Actress Susan Lucci recently found herself in the hospital and needing to undergo an emergency heart procedure and, today, she knows how incredibly fortunate she is to be around to tell her story and in turn, hopefully, help others.
During a candid new interview with People, the 72-year-old revealed that she first didn’t pay attention to the tightness she was feeling in her chest and assured herself she was just tired. “I told myself, it’s nothing, it will go away. And it did,” she explained. However, the pain soon returned, this time “radiating around my rib cage,” she revealed. “I thought maybe I had fastened my bra too tightly.” It wasn’t until the third time she felt ill that the All My Children star decided to go to the ER. “It felt like an elephant pressing down on my chest,” Susan recalled.
Eventually, Susan learned that she had 90 percent blockage in the heart’s main artery, along with 70 percent blockage in another branch. “I was shocked,” she said. “I’m lucky to be alive.” According to cardiologist Holly Andersen, Associate Professor of Medicine at the Ronald O. Perelman Heart Institute at New York Presbyterian Hospital and Weill Cornell Medical Center, the legendary actress could have “suffered a significant heart attack or even sudden death” if she hadn’t seen a doctor.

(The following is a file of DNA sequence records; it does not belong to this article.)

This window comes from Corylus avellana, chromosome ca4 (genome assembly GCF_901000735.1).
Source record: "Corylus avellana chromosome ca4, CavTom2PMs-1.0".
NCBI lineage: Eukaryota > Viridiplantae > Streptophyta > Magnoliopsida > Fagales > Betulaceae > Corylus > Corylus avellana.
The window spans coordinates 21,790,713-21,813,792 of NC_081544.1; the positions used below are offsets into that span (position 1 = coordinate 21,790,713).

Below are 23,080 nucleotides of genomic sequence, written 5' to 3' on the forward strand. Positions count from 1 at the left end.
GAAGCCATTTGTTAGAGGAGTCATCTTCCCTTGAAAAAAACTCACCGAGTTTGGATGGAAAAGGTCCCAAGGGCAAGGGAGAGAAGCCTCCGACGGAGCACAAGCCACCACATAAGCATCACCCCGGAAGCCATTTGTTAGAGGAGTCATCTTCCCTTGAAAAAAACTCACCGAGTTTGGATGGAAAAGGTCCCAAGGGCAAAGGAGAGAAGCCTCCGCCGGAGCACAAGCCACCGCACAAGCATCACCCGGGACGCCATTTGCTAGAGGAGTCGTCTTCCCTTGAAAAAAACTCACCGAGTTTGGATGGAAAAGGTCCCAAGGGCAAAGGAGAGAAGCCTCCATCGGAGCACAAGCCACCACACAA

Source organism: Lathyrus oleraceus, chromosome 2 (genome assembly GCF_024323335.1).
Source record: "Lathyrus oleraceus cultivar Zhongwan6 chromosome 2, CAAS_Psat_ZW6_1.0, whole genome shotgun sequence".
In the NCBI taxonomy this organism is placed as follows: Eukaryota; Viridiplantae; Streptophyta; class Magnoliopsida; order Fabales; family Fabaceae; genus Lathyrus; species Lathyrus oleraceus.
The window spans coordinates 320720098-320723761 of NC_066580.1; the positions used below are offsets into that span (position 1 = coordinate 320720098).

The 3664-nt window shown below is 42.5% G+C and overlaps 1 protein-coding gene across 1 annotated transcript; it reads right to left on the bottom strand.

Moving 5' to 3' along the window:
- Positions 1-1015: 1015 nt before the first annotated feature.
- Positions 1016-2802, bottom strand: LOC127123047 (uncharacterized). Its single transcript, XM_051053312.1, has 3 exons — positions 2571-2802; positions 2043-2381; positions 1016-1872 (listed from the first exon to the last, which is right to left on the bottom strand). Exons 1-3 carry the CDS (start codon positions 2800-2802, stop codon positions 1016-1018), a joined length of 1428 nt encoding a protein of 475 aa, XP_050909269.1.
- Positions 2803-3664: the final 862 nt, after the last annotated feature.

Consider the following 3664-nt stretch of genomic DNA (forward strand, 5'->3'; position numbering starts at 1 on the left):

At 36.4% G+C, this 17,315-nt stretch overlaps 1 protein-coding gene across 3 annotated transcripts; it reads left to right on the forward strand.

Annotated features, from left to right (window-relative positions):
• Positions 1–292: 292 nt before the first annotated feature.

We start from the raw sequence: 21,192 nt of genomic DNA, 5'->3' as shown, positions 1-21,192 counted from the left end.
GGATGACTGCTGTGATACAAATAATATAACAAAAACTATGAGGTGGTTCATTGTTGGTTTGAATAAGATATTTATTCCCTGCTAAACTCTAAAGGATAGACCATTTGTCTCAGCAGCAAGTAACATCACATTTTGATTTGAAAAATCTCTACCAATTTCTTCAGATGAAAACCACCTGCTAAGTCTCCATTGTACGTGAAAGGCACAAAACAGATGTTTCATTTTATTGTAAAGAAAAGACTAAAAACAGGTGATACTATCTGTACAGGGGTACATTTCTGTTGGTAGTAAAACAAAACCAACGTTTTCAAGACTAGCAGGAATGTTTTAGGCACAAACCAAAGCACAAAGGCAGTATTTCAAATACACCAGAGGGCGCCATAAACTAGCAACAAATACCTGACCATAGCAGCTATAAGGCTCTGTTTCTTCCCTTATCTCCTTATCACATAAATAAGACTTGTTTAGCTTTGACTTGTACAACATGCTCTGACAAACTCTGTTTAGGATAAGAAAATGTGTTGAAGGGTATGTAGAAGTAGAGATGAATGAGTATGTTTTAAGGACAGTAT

And now, since Susan’s been given a second chance at life, the Dancing With the Stars alum wants to use her story to encourage other people to reach out to someone if they feel something isn’t right. “I’m not a nurse or anyone who can help in any real way,” Susan said. “This is the way I can help. I can tell my story. Everyone’s symptoms are different but I felt compelled to share mine. Even if it’s one person I help. That is someone’s life.” She continued, “As a woman, you think about breast cancer, not a heart attack. Every EKG I had was great. My blood pressure was on the lower end of normal.”
The mother-of-two — who has been married to Helmut Huber since 1969 — is now a national volunteer and spokesperson for the American Heart Association’s Go Red for Women campaign. “We often put ourselves on the back burner. But if your body is telling you something, we need to pay attention,” she said.
Dr. Anderson believes that “Susan telling her story will save lives.” She continued, “Everyone should know how to save a life with Hands Only CPR. It takes only one minute to learn at HandsOnly.org.” We’re so glad you’re doing OK today, Susan!